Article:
Offred and the Commander

BEFORE the controversial affair of 60-year old Freddie Aguilar and his 16-year-old girlfriend stirred the news since October, I was already done re-reading The Handmaid’s Tale by Margaret Atwood.

And I say, life is indeed stranger than fiction.

Atwood’s book tells of a dystopic American future where an exponential decline of births— attributed to a dysfunctional mump vaccine as well as the boom of contraception and recreational sex — had led to a new political system. This system is not really new as it smacked of the old Puritan society established in the early American colonies.

In that future, set in the 21st century (our present), the need for children was used to justify the establishment of a new theocratic society called Republic of Gilead.

The new order classified women based on  the ranks of their husbands and the usefulness of their ovaries. Childless upper-echelon women were called Wives, house-helps of the state are called Marthas and center expediters were called Aunts.

Others fall into another category. Women of second marriages were classified by the state as adulterous and were punished to serve as Handmaids, the baby-makers of the state. This is while their own children were given to childless and “morally-fit” families and their husbands forced to work in the Colonies (think of Nazi concentration camps).

These Handmaids were trained at the Rachel and Leah Re-Education Center  and were brainwashed with a misogynistic reading of the Bible. (Remember Jacob’s two competing wives who gave him their maids Bilha and Zilpah for his love and pleasure?) After being “educated,” a Handmaid will live in the households of Commanders, childless officials, and pray that she’ll get pregnant to avoid being sent to the Colonies.

The book appears to be a first-person account— eventually turning out in the Epilogue as a transcipt of a voice recording— of a Handmaid who identified herself with her Gilead name Offred, literally meaning she was owned by Fred, her Commander.  What better way to destroy women’s self-worth than to lower their status to mere baggages of men.

But if we think of it, this is reflected in our naming systems. Many civilizations use patronymics, such as the Eastern and Western use of the husband’s surname or the Mideast and Russian use of his first name as family names.

Coincidentally, I have found an alternative from Frederick Kohl’s sci-fi story where husband and wife join their surnames as their family name. For example, married Fred Dator and Baby Prey become Fred Prey-Dator and Baby Prey-Dator. The children, though, would still choose to take either of their parent’s name, lest we aim to have a long string of family names. Or why don’t women just retain their names?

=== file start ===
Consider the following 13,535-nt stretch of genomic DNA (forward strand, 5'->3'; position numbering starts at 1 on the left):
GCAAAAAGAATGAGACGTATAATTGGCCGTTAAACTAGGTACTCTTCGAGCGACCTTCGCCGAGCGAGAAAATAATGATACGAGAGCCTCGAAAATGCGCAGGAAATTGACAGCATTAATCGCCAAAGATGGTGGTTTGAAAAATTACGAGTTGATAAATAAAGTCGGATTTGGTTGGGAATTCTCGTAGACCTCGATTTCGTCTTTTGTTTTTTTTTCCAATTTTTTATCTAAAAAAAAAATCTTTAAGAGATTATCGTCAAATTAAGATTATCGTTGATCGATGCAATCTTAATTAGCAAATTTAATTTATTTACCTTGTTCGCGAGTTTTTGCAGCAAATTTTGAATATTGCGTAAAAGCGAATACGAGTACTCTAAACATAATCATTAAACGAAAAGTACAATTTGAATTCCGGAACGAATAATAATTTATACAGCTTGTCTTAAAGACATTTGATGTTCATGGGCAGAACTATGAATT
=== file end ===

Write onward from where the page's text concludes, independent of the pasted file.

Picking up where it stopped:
But let’s talk about our present-day Offred.

Unlike Gilead, we live in society where an exponential rise in births were caused by the boom of contraception and recreational sex.  We live in a time where religions cause warfare (unlike in Gilead where it was a unifying force) and were used to meet an end, which in our Commander’s case, was his desire in a child.

And unlike Gilead’s Offred, our Offred was backed by her family, there were no fear of Colonies to push her (or is this her abject poverty?) and the public consternation for this Commander was loud. But then again, what is the world like for a 16-year-old?

I have much respect for Islam and the people who conscientiously abide by its tenets, but I have no respect for their new convert. No, I have lost respect for Freddie Aguilar, who converted to Islam to avoid legal battles and who forced a new religion into his girlfriend’s throat just so she will be his.

If Freddie was truly sincere in his love for the child, then he would have waited until she was 18, he would have pursued an annulment with his wife whom he was only legally separated with, he would have faced the qualified seduction case filed against him, and he would have given more time for his girlfriend to mature.

Isn’t love a meeting of equals and a melding of worlds?

With our present-day Commander and Offred, I don’t really know. We live in a time more complex and a lot crazier than Gilead.

As a friend had put it, “Who knows it was the girl who manipulated Freddie all along?”


He’s 60, she’s 16,
He gave his card in Mindoro,
She texted after a week,
He asked to be hers,
She said yes.
Then she stayed with him
 for 12 days,
He learned her age,
They told her parents,
They said yes.
He told the media,
and got lawsuits and mockery,
But he got his loot,
Because she’s willing,
He said yes.



*The poem could be entitled Offred and the Commander. Details in the poem came from Freddie Aguilar’s interview with Buzz ng Bayan on Channel 2.


One response to “Offred

  1. Pingback: 24 Notes from 2013 | Whines and Roses·

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